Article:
Reflections from our faculty on our diverse heritage, cultural and religious celebrations.

To contribute your reflections, send to Janet Braun.


Easter
Submitted by Janet Braun–Our family also celebrates Easter with the traditional lamb cake which signifies Jesus Christ as the sacrificial lamb. This is a tradition from my German Catholic grandparents. I use the cast iron mold from my grandmother. (My grandmother’s cakes didn’t have crooked ears!)


Passover
Submitted by Brenda Grossman–Passover (also called Pesach) is a Jewish Holiday that starts at sundown on Friday April 15 this year and lasts for 8 days. Passover celebrates the exodus of the Israelites from slavery in Egypt. The celebration begins with a Seder dinner where Jewish people around the world incorporate their local delicacies into the celebration dinner. Family and friends gather around the table to retell the story of the exodus.  The Seder plate is the focal point of the table. It contains six items which represent a part of the journey. During this week, Jewish people eat Matzo and refrain from eating bread and other grains to symbolize the fact that the Jews leaving Egypt were in a hurry, and did not have time to let their bread rise.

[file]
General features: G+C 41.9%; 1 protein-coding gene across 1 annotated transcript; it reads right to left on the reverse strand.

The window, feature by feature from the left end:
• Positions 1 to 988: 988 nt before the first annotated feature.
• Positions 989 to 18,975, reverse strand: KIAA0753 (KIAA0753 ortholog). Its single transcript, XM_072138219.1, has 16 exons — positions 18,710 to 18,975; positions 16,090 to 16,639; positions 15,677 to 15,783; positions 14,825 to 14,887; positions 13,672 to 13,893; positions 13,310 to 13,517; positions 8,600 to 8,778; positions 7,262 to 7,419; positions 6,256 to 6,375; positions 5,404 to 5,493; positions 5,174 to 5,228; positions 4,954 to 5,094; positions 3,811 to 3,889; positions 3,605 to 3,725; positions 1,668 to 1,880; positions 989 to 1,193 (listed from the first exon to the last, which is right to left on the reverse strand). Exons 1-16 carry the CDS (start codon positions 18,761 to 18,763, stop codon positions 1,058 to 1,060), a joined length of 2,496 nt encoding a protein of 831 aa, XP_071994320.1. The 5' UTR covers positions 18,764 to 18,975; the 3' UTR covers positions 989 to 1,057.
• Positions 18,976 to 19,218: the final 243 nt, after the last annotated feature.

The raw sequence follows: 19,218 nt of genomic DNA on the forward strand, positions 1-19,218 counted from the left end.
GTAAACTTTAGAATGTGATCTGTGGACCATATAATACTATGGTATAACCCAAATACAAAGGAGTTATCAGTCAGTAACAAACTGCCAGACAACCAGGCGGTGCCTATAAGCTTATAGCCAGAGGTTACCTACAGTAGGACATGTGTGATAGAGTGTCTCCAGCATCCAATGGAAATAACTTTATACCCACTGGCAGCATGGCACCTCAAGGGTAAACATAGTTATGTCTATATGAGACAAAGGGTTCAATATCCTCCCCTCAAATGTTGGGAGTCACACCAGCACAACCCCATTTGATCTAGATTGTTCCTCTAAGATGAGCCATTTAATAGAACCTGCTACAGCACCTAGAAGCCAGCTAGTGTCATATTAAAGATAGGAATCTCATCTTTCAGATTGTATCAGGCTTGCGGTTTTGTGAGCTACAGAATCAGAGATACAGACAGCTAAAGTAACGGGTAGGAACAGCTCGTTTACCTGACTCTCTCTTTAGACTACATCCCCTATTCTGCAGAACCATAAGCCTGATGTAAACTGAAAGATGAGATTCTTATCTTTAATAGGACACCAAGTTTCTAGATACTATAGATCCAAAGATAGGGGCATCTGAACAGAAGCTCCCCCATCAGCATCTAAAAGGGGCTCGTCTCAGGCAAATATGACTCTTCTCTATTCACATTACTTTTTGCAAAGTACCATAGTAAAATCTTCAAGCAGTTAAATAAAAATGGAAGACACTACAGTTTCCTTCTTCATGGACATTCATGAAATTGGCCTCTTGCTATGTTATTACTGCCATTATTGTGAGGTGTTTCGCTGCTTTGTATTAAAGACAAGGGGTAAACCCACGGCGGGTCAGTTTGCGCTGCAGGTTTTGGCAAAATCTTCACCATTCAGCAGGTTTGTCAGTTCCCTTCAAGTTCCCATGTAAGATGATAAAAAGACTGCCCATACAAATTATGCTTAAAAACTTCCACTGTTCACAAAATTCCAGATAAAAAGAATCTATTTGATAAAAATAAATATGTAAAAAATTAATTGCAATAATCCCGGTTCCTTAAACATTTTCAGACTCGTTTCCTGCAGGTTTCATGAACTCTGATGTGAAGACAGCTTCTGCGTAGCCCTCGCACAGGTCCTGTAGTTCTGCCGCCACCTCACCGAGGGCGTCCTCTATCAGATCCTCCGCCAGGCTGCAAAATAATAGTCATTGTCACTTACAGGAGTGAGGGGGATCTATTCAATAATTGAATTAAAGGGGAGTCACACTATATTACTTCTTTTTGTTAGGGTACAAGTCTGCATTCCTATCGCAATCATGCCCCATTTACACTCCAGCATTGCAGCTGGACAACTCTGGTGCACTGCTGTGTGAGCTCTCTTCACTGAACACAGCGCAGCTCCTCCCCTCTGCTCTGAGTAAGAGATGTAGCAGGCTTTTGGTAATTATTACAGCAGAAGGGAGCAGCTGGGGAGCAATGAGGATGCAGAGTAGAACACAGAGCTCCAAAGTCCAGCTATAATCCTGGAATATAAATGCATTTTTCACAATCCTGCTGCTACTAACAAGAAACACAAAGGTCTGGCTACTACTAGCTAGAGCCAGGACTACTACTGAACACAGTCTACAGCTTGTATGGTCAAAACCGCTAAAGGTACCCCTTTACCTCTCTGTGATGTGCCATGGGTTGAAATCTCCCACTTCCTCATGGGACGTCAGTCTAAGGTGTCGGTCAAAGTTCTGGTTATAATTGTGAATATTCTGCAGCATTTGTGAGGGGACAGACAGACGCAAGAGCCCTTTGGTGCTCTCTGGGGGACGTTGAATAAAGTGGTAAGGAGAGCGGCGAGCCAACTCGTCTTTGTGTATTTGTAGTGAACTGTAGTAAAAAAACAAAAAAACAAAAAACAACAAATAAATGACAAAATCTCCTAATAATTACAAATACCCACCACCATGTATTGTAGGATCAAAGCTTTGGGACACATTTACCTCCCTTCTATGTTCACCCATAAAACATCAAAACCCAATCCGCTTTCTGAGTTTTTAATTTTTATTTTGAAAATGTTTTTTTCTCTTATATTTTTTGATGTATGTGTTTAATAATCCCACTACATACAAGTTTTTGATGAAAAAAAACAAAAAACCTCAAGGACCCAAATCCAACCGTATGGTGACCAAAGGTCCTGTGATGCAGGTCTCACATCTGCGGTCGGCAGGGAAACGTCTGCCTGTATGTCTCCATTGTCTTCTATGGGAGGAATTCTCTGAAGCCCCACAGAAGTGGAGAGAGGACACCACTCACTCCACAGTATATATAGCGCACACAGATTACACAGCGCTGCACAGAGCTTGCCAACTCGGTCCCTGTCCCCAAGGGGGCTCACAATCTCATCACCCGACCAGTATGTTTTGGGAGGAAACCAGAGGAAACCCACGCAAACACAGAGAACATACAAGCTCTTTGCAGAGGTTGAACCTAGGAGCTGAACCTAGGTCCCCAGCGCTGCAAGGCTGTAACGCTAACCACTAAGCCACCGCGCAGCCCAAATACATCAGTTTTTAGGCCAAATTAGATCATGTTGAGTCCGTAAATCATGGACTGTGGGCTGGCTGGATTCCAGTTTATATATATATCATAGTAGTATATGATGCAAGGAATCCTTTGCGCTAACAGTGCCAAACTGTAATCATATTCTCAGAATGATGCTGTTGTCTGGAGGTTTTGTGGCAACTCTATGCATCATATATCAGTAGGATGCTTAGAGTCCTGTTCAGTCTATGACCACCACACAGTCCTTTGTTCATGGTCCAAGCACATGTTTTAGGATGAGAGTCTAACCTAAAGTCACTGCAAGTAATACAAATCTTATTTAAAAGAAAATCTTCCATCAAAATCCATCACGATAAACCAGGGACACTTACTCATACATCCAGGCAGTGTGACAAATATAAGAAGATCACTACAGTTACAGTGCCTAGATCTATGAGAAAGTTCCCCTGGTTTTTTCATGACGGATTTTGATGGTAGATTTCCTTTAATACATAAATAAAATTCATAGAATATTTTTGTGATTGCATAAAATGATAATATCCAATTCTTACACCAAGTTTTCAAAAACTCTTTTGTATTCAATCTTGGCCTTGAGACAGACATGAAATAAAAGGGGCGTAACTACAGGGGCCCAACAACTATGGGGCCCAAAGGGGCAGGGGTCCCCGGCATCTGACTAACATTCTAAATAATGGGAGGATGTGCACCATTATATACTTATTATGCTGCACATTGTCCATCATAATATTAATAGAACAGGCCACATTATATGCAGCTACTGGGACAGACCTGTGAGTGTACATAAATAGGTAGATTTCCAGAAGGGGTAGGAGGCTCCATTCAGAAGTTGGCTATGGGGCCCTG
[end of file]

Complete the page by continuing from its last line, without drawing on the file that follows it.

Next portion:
Easter in Brazil
Submitted by Nidia Messias–For the Messias family, the traditional Easter celebration involves fasting or eating fish on Good Friday.  The traditional dish for Easter in Brazil is “bacalhau” (salted codfish), derived  from their  Portuguese heritage. But what children and adults alike wait for is the giant chocolate eggs – ovos de Pascoa- which one has to wait until Easter Sunday to devour.   The picture shows “bacalhau” prepared by me. For the Easter eggs view https://eatingtheworld.net/2013/03/27/easter-in-brazil-ovos-de-pascoa/

Bacalhau

Ramadan
Submitted By Sobia Shahab–Ramadan is one of the 12 months of the Islamic calendar, special to Muslims because the Quran was first revealed during this month. As a celebration of this momentous event when we believe God revealed His word, Muslims fast during this month from dawn to dusk. This doesn’t mean we fast for 30 days (this is a common, although weird assumption) but rather that we fast every day for 30 days. We wake up before sunrise and eat a meal called suhoor, and then fast the entire day until sunset, when the fast is broken by a meal called iftar. Repeat for the entire month. Learn More


Easter
Submitted by Ann Gronowski

The Gronowski family includes the tradition of the Easter lamb cake.